Hindu refers to any person who regards themselves as culturally, ethnically, or religiously adhering to aspects of Hinduism. It has historically been used as a geographical, cultural, or religious identifier for people indigenous to South Asia.
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Hindu ( ) refers to any person who regards themselves as culturally, ethnically, or religiously adhering to aspects of Hinduism. It has historically been used as a geographical, cultural, or religious identifier for people indigenous to South Asia.
The historical meaning of the term Hindu has evolved with time. Starting with the Persian and Greek references to India in the 1st millennium BCE through the texts of the medieval era, the term Hindu implied a geographic, ethnic or cultural identifier for people living in Indian subcontinent around or beyond Sindhu (Indus) river. By the 16th century, the term began to refer to residents of India who were not Turks or Muslims.
The historical development of Hindu self-identity within the Indian population, in a religious or cultural sense, is unclear. Competing theories state that Hindu identity developed in the British colonial era, or that it developed post-8th century CE after the Islamic invasion and medieval Hindu-Muslim wars. A sense of Hindu identity and the term Hindu appears in some texts dated between the 13th and 18th century in Sanskrit and regional languages. The 14th- and 18th-century Indian poets such as Vidyapati, Kabir and Eknath used the phrase Hindu dharma (Hinduism) and contrasted it with Turaka dharma (Islam). The Christian friar Sebastiao Manrique used the term 'Hindu' in religious context in 1649. In the 18th century, the European merchants and colonists began to refer to the followers of Indian religions collectively as Hindus, in contrast to Mohamedans for Mughals and Arabs following Islam. By mid-19th century, colonial orientalist texts further distinguished Hindus from Buddhists, Sikhs and Jains, but the colonial laws continued to consider all of them to be within the scope of the term Hindu until about mid-20th century. Scholars state that the custom of distinguishing between Hindus, Buddhists, Jains and Sikhs is a modern phenomenon.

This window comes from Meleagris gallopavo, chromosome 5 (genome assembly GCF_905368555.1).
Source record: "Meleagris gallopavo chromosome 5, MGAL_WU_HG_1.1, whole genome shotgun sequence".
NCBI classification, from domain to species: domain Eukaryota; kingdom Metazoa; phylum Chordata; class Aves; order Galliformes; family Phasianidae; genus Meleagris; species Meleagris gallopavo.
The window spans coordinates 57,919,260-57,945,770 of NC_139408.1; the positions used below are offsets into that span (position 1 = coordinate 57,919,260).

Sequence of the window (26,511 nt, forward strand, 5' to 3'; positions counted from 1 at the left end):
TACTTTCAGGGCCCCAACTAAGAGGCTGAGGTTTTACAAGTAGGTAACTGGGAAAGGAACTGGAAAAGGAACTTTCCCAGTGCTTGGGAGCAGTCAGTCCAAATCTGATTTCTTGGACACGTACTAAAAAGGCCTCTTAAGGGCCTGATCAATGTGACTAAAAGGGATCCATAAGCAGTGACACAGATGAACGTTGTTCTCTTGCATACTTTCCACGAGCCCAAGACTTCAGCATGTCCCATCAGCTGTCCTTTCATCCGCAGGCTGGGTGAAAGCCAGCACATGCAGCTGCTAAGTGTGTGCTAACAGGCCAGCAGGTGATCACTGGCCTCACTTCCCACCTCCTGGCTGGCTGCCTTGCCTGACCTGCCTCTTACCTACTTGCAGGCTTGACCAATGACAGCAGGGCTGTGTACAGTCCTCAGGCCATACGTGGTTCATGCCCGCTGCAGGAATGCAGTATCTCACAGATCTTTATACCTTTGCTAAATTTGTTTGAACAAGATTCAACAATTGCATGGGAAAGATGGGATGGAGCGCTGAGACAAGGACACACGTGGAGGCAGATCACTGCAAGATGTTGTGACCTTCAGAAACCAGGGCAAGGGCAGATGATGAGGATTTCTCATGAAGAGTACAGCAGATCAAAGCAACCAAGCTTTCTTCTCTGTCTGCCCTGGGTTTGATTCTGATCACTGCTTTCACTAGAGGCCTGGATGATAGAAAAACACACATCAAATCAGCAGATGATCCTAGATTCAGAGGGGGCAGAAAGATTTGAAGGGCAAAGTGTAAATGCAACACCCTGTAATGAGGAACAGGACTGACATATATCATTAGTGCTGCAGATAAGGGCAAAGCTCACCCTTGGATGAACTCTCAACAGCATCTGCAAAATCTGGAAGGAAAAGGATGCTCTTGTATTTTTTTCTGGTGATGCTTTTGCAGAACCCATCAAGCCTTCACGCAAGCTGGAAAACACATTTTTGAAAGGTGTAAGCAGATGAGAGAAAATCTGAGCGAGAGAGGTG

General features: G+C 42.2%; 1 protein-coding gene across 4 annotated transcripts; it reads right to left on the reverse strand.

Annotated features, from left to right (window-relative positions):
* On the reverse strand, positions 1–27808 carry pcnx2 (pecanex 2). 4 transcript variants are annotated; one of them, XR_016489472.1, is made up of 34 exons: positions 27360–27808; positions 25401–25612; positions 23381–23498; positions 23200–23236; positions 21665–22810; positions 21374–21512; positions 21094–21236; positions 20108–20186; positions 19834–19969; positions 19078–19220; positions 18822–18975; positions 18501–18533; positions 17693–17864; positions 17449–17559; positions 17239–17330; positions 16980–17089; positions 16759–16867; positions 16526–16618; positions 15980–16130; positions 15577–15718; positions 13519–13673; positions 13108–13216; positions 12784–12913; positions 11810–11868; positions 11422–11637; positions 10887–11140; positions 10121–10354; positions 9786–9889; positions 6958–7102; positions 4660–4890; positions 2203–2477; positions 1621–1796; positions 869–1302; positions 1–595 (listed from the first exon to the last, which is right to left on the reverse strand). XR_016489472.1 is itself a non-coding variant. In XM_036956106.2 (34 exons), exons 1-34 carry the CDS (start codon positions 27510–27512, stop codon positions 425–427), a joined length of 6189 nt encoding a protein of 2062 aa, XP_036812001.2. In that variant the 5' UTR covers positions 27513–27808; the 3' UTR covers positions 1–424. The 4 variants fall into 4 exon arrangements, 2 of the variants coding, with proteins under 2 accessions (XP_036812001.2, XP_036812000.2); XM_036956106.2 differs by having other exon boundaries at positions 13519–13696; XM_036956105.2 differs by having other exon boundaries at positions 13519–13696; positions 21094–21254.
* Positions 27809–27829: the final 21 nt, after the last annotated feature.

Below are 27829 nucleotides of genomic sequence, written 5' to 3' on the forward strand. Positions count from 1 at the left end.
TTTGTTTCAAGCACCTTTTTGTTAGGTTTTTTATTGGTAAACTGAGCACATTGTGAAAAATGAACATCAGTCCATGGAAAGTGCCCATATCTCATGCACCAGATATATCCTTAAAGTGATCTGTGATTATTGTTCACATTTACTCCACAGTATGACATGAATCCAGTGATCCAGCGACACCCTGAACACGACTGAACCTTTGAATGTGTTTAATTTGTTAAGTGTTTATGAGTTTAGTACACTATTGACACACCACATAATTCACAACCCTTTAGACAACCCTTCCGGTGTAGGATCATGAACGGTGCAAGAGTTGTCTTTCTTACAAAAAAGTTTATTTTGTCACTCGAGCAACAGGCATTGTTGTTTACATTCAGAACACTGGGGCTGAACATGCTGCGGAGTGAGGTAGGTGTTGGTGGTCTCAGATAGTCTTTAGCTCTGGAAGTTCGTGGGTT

At more than 1.03 billion, Hindus are the world's third largest group after Christians and Muslims. The vast majority of Hindus, approximately 966 million, live in India, according to India's 2011 census. After India, the next 9 countries with the largest Hindu populations are, in decreasing order: Nepal, Bangladesh, Indonesia, Pakistan, Sri Lanka, United States, Malaysia, United Kingdom and Myanmar. These together accounted for 99% of the world's Hindu population, and the remaining nations of the world together had about 6 million Hindus in 2010.